Pie Sale and Chili Cook-Off Are This Saturday
Updated: Jan 6
If you’ve ever cooked Thanksgiving dinner, you know it's work. I remember all the effort my grandmother put into preparing the meal for her family. In the mid-1980s, when the number of guests at her table was the greatest, she cooked for her three children, their two spouses, her eight grandsons, and one granddaughter-in-law. Her one great-grandchild, my nephew, was there, but, he was a baby and didn’t eat much. Though her stuffed mushrooms were meant for later, everyone snuck them out of the pan before the meal. When we sat, we started with lasagna (see my last name), followed by the turkey, cranberry sauce, green beans, sweet potatoes, yams, and stuffed artichokes. And, of course, we always had stuffing.
Last week, at the community lunch, the memories of her stuffing came back to me. I attended the lunch alone—Bill was away—and was happy to see that a seat was available at the head of the table with some familiar faces. I greeted Jim Hasson, and we checked in with each other on our mutual friend, June Donahue, in Callicoon Center, New York. I chatted with Pat Vittum about my house, which was her house from (I learned) 1952 to 1990. The house has changed a lot since then, and we tried to figure out how, deciding that the main structure of the old ranch was still there and the rest of the house—the addition in the back and the second story—were new. She also asked me if I’d seen the cemetery in the woods beside the property.
It’s easy to miss if you don’t know what you are looking for. There is one granite marker that only looks like a tombstone because it is standing upright. There is nothing etched on the stone that notes who lies below it. There are also similar looking, smaller stones, resting flat on the ground in the area. The short distances between some of the markers hint that the people buried below them were children.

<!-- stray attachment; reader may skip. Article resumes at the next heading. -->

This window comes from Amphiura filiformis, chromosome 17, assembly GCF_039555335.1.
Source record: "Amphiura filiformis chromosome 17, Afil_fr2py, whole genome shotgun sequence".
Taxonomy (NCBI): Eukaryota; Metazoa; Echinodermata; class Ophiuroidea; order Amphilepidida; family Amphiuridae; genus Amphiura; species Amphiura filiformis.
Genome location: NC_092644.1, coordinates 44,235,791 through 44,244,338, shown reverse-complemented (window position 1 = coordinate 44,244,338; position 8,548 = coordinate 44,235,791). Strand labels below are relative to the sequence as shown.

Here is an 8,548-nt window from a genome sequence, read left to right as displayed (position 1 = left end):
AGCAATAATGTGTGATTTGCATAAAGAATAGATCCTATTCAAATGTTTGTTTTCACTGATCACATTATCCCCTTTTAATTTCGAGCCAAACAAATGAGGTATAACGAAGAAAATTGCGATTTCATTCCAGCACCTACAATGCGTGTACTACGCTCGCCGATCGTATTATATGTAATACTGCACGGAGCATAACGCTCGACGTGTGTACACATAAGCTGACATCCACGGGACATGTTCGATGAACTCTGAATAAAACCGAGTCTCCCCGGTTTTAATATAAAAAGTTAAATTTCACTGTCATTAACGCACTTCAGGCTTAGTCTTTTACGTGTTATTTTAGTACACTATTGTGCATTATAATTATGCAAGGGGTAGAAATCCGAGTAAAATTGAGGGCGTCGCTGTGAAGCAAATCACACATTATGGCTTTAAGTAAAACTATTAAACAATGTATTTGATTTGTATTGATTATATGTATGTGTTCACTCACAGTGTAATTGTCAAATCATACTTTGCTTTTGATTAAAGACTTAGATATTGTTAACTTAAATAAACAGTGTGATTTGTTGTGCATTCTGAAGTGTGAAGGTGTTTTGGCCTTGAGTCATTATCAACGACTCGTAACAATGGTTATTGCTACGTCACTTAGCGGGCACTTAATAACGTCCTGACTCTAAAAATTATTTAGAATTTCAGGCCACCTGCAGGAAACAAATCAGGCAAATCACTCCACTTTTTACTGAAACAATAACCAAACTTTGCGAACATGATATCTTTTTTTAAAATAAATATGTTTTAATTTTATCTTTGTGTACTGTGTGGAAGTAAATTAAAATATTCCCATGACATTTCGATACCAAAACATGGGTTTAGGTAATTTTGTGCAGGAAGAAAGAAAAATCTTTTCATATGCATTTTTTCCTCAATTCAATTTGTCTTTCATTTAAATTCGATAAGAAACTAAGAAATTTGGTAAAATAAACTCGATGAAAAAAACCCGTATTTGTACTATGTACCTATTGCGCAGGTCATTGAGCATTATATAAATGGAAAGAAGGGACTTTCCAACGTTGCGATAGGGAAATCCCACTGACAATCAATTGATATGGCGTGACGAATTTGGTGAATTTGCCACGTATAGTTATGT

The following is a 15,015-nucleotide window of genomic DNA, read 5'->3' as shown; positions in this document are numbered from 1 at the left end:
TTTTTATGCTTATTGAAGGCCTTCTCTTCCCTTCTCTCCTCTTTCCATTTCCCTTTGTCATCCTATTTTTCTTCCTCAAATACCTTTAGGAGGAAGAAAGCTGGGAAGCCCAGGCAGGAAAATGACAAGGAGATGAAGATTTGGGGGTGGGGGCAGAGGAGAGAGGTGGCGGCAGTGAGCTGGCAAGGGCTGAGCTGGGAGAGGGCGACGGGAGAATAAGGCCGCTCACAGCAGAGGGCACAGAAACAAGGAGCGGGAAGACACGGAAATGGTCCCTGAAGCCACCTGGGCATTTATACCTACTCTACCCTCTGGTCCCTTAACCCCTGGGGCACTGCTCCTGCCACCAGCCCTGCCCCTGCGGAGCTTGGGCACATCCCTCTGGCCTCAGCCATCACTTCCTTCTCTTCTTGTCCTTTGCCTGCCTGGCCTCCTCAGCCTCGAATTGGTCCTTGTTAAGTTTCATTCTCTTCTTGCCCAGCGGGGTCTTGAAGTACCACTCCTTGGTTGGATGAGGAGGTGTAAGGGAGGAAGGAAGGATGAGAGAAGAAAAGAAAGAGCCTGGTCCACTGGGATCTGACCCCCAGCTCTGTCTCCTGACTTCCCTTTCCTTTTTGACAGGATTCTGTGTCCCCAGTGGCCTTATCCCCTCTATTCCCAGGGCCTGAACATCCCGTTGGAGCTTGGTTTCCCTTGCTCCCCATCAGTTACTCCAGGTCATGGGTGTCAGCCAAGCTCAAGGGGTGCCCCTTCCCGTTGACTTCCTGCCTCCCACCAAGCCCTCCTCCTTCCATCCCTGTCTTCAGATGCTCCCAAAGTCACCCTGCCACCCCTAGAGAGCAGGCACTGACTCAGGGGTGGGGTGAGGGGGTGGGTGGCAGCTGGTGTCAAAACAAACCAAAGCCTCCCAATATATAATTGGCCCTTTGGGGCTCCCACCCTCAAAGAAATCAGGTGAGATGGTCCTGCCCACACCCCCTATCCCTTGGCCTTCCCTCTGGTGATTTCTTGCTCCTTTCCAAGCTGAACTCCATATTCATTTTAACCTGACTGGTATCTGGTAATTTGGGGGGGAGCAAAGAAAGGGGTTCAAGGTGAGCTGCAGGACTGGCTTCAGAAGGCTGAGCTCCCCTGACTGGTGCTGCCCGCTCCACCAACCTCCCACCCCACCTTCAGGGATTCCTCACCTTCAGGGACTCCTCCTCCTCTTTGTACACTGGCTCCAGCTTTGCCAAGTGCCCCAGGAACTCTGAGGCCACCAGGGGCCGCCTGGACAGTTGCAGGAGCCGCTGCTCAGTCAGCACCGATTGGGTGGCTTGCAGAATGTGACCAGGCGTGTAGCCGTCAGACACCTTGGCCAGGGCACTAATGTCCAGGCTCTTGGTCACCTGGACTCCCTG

Pat told me she used to take care of the stones when she lived there. It looks like no one has in a while. Come spring, I may revisit that idea.
Circling back to where I left off regarding Thanksgiving, Pat described how her mother made stuffing, which was far more traditional than what I grew up with. My grandmother’s Sicilian-style stuffing was rice studded with hamburger, raisins, onions, and celery. It was nice to share these memories with Pat.
Peter Vollers also joined our table, and we got to talking about biking, of course. The woman sitting next to me, Carol Rauscher, and I talked about our shared experiences biking up Bear Mountain in New York as part of long multi-day upstate bike rides. We both agreed that managing that mountain was the least fun part of our experiences. She and her husband, Bill, also shared stories of doing the 5-borough bike tour around New York City. It was something I always wanted to do, but in my 13 years in the city, I never got around to it. Hearing their stories, I lamented the lost opportunity.
Finally, when the meal was over, I met the last person sitting at our table, John Singleton. I had overheard conversations he was having with Peter, and I learned that his family is very much part of our community’s history. He told me that he reads my column every week (the first thing he does when he gets the paper, he said), which made me very happy. John, it was nice to meet you. I would love to hear your stories about Maude Edwards and about your family. As I was leaving, Pat Vittum invited me to the turkey dinner at the Thompson Center the next day. It's almost a different kind of turkey-trot around this time of year. The following day was busy for me, so I declined.
The community lunch is such a nice event. I’ve attended twice, and it has given me the opportunity to meet people I might not otherwise have. I get to hear great stories about Reading's past. I get to spend some time with some fantastic people, and we all get to enjoy great food and be part of our community. I know the next one is a year away, but I recommend that everyone who can attend, do so. It’s really a great benefit of living in a small town.
Of course, if everyone heeded my advice, it would mean more work for Tom Brennan, the man whose cooking skills make it all possible. Thank you, Tom!
Remember, for your Thanksgiving celebration, you can make it easier on yourself by grabbing a pie from the Pie Sale happening Saturday from 8am to noon at Town Hall. Then take your mind off this very American celebration and think chili. The Third Annual Chili Cook-Off also happens on Saturday at Town Hall from 11am to 1pm. If you haven’t committed yet, there is still time. All you really need to do is show up with your chili in a crockpot and an extension cord. Remember, Town Hall is an old building with not a lot of outlets!
If you don’t want to be a contestant, you can still join in the fun by being a judge. For $5 for adults and $1 for children under 12, you get to decide who has the best chili in Reading. It’s an awesome and tasty responsibility!
Happy birthday to Lydia Warren (November 23), Kris Blanchard (November 23), Devon Barbour (November 24), and Gary Vittum (November 25).
That’s the news from Reading! See you next week!
This column originally appeared in The Vermont Standard on November 21, 2019.